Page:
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Analysis of the thickness of a fresh water lens and of the transition zone

  • Eeman, S.
  • Leijnse, A.
  • Raats, P.A.C.
  • van der Zee, S.E.A.T.M.
Publication Date
Jan 01, 2011
Wageningen University and Researchcenter Publications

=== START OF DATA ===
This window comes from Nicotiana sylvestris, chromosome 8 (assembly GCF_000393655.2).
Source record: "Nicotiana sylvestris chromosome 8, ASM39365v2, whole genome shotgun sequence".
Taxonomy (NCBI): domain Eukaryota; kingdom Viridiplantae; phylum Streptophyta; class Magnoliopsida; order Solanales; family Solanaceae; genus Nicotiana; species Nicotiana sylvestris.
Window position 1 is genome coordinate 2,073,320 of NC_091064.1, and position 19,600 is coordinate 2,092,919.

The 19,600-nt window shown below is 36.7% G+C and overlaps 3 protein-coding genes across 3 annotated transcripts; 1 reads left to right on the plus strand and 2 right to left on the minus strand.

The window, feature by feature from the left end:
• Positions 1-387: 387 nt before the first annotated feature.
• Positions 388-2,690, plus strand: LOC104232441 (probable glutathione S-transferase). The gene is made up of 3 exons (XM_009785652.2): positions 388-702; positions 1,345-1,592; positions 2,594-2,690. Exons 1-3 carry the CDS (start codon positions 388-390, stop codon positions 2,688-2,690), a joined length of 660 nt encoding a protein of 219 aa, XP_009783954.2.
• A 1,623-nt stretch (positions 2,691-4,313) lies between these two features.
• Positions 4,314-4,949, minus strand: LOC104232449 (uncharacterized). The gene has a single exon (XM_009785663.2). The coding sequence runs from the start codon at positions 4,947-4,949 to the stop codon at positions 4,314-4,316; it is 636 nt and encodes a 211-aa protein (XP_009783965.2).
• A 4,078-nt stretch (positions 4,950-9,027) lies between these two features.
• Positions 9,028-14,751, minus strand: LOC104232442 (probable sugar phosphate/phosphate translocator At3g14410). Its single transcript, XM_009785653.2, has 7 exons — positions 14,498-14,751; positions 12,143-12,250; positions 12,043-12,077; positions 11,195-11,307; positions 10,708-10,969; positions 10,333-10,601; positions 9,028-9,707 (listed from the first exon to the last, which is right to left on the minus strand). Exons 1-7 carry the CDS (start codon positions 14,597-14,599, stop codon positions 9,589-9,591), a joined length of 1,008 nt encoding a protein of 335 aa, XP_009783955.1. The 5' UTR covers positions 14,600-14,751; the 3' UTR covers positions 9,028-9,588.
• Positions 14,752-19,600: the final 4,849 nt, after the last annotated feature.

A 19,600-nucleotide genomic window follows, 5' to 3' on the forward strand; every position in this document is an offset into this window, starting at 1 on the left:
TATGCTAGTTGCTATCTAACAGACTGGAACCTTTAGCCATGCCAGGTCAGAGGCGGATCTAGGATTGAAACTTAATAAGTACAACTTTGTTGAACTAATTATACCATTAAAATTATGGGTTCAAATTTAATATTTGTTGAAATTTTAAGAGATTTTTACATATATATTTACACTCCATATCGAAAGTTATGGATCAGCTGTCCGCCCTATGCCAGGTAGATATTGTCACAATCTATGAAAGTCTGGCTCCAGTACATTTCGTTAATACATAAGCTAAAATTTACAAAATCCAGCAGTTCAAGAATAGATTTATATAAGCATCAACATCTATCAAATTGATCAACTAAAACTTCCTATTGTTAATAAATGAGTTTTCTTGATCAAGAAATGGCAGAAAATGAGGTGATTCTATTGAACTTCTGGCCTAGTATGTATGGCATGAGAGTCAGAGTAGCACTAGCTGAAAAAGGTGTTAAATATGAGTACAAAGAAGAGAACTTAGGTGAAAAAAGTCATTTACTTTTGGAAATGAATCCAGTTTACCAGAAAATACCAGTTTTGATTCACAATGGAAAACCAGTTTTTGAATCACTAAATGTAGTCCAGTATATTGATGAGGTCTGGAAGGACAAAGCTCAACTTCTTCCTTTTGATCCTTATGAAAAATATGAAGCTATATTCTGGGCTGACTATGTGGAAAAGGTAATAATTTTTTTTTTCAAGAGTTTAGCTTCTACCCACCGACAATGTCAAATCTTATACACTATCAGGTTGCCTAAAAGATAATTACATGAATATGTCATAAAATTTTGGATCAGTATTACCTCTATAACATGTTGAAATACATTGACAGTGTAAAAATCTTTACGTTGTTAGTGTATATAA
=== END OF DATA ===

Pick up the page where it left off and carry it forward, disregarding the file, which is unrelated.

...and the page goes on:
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In regions with saline groundwater, fresh water lenses may develop due to rainwater infiltration. The amount of fresh water that is available for e.g. agricultural crops depends on the thickness of the lens and the extent of mixing between fresh and saline water. In this paper, we consider the mixing of fresh water and upward moving saline ground water in low-lying deltaic areas. The parameters that dominate the flow and transport problem are investigated using dimensionless groups and scaled sensitivities. We characterize the numerically simulated thicknesses of the lens and of the mixing zone by spatial moments. Rayleigh number and mass flux ratio, which is the ratio of the salt water seepage and the precipitation, determine the thickness of the fresh water lens. The local thickness of the mixing zone is mainly influenced by the dispersive/diffusive groups and the mass flux ratio. In addition, convergence of streamlines towards an outflow boundary affects the thickness, particularly in the vicinity of this boundary. Analytical and numerical steady state solutions for lens thickness are compared, taking into account upward seepage, for the two cases with and without a density difference between lens and underlying groundwater. Agreement between the numerical and analytical solutions for the lens thickness is good except when the mass flux ratio becomes small. For zero mass flux ratio, it is implicitly assumed in the analytical solution that salt water is stagnant, and that is unrealistic. Relative contributions of longitudinal and transversal hydrodynamic dispersion and diffusion to the thickness of the mixing zone are quantified numerically for different phases of lens formation. Longitudinal dispersion dominates in the early stages of lens formation, while diffusion and transversal dispersion dominate at steady state

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